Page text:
Download
HTML Embed
HTML EMBED
Click to Copy

Latest Episodes

Download
HTML Embed
HTML EMBED
Click to Copy
Marketplace Morning Report
Download
HTML Embed
HTML EMBED
Click to Copy
Marketplace Morning Report
Download
HTML Embed
HTML EMBED
Click to Copy
Marketplace Morning Report
Download
HTML Embed
HTML EMBED
Click to Copy
Download
HTML Embed
HTML EMBED
Click to Copy
Marketplace
Download
HTML Embed
HTML EMBED
Click to Copy
This Is Uncomfortable
Download
HTML Embed
HTML EMBED
Click to Copy
Marketplace Morning Report
Download
HTML Embed
HTML EMBED
Click to Copy
Marketplace Morning Report
Download
HTML Embed
HTML EMBED
Click to Copy
Marketplace Morning Report
Download
HTML Embed
HTML EMBED
Click to Copy

SoftBank isn’t a bank. So what is it?

Jack Stewart Oct 23, 2019
Share Now on:
HTML EMBED:
COPY
SoftBank is a Japanese technology and investment conglomerate owned by Masayoshi Son. Carl Court/Getty Images

SoftBank isn’t a bank. So what is it?

Jack Stewart Oct 23, 2019
SoftBank is a Japanese technology and investment conglomerate owned by Masayoshi Son. Carl Court/Getty Images
Share Now on:
HTML EMBED:
COPY

SoftBank Group dates back to 1981. It was originally a computer software distributor — a bank of software, rather than a real bank, as people who work there must get sick of explaining. 

Today it’s mostly known for its Vision Fund, roughly $100 billion that it invests mostly in Silicon Valley. Its investments include Yahoo, Uber and chipmaker ARM. Almost everyone will have encountered SoftBank-funded companies, said Paul Kedroskey, a partner at venture capitalist firm SK Ventures. 

“It would be very, very difficult in 2019 to have not been impacted by SoftBank,” he said.

SoftBank’s founder, Masayoshi Son, has a reputation in Japan for creating large scale, positive change, said Kenji Kushida at Stanford’s Asia Pacific Research Center. For example, Son brought competition to Japanese broadband service, and in doing so, cut the price by about half.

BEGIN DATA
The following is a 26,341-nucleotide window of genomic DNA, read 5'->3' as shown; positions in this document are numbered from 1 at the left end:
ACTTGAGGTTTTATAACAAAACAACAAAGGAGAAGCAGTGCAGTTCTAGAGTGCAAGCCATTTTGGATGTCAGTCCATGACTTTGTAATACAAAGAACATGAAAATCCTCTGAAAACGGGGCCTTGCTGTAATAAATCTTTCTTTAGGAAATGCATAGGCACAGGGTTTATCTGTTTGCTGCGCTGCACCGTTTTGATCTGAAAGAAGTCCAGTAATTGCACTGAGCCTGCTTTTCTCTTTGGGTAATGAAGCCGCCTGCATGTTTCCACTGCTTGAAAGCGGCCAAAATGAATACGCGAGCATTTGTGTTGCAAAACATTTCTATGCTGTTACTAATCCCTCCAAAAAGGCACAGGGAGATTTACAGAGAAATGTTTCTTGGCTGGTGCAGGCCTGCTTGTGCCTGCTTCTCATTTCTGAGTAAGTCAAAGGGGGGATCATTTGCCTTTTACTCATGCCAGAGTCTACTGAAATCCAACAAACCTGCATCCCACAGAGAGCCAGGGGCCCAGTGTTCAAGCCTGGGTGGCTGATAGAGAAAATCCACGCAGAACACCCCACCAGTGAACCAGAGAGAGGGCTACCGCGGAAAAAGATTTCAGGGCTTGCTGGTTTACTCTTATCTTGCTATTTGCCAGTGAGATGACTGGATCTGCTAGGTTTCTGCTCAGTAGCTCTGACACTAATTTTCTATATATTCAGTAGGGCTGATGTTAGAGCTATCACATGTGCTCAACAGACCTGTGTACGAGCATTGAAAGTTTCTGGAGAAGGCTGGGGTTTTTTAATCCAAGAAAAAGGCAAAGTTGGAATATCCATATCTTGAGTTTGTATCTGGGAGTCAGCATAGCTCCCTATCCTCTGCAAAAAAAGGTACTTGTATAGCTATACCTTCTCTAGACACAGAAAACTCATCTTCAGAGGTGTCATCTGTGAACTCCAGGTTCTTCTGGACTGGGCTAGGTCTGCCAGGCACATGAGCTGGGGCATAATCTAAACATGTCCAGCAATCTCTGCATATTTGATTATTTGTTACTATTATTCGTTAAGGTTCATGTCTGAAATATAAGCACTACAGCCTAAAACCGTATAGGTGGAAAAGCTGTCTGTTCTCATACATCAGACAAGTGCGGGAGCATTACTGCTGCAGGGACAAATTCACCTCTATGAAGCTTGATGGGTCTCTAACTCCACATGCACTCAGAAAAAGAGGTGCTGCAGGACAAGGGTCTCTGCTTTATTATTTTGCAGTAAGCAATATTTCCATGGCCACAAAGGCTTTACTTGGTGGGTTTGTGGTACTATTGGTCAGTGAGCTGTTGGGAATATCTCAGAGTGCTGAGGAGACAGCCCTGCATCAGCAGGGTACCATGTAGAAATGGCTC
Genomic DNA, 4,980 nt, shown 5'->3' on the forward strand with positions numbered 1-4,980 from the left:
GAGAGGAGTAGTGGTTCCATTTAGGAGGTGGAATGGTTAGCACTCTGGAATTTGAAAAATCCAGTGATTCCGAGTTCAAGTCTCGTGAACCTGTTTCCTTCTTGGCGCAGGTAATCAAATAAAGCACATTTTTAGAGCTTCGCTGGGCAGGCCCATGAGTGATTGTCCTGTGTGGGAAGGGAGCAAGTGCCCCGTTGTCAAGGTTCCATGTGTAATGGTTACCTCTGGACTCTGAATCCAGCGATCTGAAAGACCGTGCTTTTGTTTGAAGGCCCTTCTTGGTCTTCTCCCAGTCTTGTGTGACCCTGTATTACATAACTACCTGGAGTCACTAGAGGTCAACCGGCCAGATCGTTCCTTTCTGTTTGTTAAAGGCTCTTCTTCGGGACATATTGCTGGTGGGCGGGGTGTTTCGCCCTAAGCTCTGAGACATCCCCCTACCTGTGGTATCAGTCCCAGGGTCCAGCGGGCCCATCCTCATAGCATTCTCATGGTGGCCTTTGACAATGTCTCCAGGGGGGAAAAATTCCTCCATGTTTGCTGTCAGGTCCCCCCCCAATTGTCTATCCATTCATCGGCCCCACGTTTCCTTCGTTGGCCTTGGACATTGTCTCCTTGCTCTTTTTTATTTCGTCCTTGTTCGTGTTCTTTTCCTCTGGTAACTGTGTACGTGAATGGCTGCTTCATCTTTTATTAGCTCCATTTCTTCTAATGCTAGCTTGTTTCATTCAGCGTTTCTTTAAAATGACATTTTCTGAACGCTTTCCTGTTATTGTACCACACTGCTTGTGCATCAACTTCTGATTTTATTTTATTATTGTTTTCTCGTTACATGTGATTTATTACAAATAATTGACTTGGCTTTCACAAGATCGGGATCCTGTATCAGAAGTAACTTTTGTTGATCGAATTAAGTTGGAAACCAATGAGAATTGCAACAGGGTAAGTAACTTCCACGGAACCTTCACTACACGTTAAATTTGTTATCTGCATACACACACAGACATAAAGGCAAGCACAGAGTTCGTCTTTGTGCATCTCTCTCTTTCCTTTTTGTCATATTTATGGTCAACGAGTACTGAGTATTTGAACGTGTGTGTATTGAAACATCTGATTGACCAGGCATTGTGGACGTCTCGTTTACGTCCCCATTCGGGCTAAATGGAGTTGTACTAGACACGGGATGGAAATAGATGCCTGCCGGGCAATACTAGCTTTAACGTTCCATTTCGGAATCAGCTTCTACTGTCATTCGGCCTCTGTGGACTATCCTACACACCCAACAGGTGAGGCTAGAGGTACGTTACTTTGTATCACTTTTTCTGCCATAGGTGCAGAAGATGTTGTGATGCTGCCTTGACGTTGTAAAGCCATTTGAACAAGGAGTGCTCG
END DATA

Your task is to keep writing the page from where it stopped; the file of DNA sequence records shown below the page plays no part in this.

“He’s not averse to taking big risks, and so far he’s been quite successful at it,” Kushida said.

But not with office-sharing company WeWork, which just required more than $9 billion in additional investment from SoftBank after failing to do an IPO. Nearly $1.7 billion of that will be paid out as a golden parachute to WeWork founder Adam Neumann, which some analysts argue is too much.

The WeWork situation is denting SoftBank’s reputation further. Last year, the company took flak for taking Saudi investment money. And some economists say its enormous pot of investment money has distorted the investment landscape. 

“It’s certainly, you might say, disruptive to the venture industry in some respects,” said Mark Cannice, a professor of entrepreneurship and innovation at the University of San Francisco. “It really makes such a large amount of capital available that the competition for funding new deals becomes a lot more intense.”

If you’re a member of your local public radio station, we thank you — because your support helps those stations keep programs like Marketplace on the air.  But for Marketplace to continue to grow, we need additional investment from those who care most about what we do: superfans like you.

Your donation — as little as $5 — helps us create more content that matters to you and your community, and to reach more people where they are – whether that’s radio, podcasts or online.

When you contribute directly to Marketplace, you become a partner in that mission: someone who understands that when we all get smarter, everybody wins.